|Granite Mountain Interagency Hotshot Crew|
photo from City of Prescott
But then the updates started coming from media sources like NPR, and given my proclivity to believe NPR (hazard of my chosen profession), I joined in the discussion. One post that struck me was from my friend, Janet, who said, "As parents of a firefighter it hits close to home. Please send them prayers in this terrible time of grief."
Living in the mountain west in a period of drought, we have been touched by many fires. A little more than three years ago, Jim took this striking video of the Schultz Pass Fire from his driveway:
Schultz Pass Fire, Father's Day 2010
To lose even one firefighter is tragic. To lose almost an entire team is unheard of.
For those living in this region, in the wildland urban interface, fire is an ongoing and increasing risk. We all know someone who has been affected by wildland fire, whether the immediate or after effect. We rely on firefighters who not only leap into danger to protect our communities, but who also spend countless hours providing public education, conducting fire prevention activities, and doing a lot of relatively mundane tasks to keep us safe from future fires.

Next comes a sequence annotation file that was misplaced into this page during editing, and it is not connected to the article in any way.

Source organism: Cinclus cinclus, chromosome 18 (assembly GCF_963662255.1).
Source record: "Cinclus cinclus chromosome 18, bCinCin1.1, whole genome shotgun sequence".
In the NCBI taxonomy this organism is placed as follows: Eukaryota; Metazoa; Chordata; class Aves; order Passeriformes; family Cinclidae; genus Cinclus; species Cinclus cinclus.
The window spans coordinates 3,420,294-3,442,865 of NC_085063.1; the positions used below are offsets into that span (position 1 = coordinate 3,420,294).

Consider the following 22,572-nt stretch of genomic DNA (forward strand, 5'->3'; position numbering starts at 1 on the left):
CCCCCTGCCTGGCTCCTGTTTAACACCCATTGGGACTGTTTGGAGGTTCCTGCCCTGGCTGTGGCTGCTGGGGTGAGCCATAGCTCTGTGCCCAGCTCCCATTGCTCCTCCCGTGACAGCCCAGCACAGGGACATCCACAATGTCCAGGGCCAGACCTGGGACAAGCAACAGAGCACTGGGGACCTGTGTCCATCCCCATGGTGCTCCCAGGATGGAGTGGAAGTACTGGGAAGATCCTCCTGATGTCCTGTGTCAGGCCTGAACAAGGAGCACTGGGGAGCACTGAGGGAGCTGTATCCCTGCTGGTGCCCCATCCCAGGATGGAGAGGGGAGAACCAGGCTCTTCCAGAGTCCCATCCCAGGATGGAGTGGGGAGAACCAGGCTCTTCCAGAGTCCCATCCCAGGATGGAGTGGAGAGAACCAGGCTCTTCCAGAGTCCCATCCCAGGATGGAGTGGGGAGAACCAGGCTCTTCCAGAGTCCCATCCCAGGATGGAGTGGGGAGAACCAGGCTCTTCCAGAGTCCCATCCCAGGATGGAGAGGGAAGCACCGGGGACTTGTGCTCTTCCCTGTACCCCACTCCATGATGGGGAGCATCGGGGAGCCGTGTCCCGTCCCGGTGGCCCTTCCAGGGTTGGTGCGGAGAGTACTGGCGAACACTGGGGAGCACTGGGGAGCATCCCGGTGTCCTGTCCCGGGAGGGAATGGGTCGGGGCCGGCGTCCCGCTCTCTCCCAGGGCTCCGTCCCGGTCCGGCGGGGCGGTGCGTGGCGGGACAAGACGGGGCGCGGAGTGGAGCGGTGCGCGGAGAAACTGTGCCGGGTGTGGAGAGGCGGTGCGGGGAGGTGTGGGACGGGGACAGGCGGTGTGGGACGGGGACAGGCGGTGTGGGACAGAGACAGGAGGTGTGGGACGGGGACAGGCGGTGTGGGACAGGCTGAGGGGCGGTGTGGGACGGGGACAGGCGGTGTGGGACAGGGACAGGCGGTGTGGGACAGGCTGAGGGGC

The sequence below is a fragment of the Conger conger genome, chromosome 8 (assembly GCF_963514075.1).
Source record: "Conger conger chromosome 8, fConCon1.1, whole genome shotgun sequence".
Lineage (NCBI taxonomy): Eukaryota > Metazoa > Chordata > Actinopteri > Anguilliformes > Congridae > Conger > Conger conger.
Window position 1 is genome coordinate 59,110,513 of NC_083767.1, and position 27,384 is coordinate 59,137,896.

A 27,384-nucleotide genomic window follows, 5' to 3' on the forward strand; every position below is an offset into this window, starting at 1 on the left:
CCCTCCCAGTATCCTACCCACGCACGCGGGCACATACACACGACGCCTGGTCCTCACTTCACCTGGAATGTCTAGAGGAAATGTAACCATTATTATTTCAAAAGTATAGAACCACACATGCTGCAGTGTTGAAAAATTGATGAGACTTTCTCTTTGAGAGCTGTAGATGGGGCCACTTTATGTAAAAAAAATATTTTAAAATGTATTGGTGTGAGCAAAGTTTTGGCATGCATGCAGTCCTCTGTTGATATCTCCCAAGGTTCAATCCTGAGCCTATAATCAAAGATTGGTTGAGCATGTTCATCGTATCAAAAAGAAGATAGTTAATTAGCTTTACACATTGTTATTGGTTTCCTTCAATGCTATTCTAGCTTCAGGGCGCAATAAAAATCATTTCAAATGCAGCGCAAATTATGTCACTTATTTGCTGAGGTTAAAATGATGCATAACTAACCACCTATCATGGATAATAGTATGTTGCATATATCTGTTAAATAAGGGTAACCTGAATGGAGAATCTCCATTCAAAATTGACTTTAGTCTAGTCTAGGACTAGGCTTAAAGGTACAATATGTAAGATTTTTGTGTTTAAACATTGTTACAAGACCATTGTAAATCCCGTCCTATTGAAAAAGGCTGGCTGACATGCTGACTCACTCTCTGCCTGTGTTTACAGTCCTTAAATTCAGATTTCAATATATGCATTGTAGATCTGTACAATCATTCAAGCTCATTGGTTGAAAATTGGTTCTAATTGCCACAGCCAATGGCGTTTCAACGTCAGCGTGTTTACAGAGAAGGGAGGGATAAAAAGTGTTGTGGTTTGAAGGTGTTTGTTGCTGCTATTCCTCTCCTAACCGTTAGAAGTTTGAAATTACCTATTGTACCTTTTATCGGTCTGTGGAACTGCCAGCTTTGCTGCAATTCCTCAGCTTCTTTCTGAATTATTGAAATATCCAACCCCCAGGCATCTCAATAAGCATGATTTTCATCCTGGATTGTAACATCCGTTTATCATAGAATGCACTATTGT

Even though I did not know any of these men, I honor their commitment and ultimate sacrifice to all of us and pray for their families and friends.
Facebook page honoring the lost: https://www.facebook.com/InMemoryOfPrescottFirefightersLost6302013?fref=ts
The Granite Mountain Hotshot team was highlighted training for a situation just like this in this article posted June 25 and in the video below: For hotshot firefighting crews, training can be a matter of life and death.
Author's note: This is a little detour from the 100 Days of Gratitude, but given the situation, please forgive us. We have been progressing along with our pledge to thank someone every day for 100 days and will be posting more reflections soon.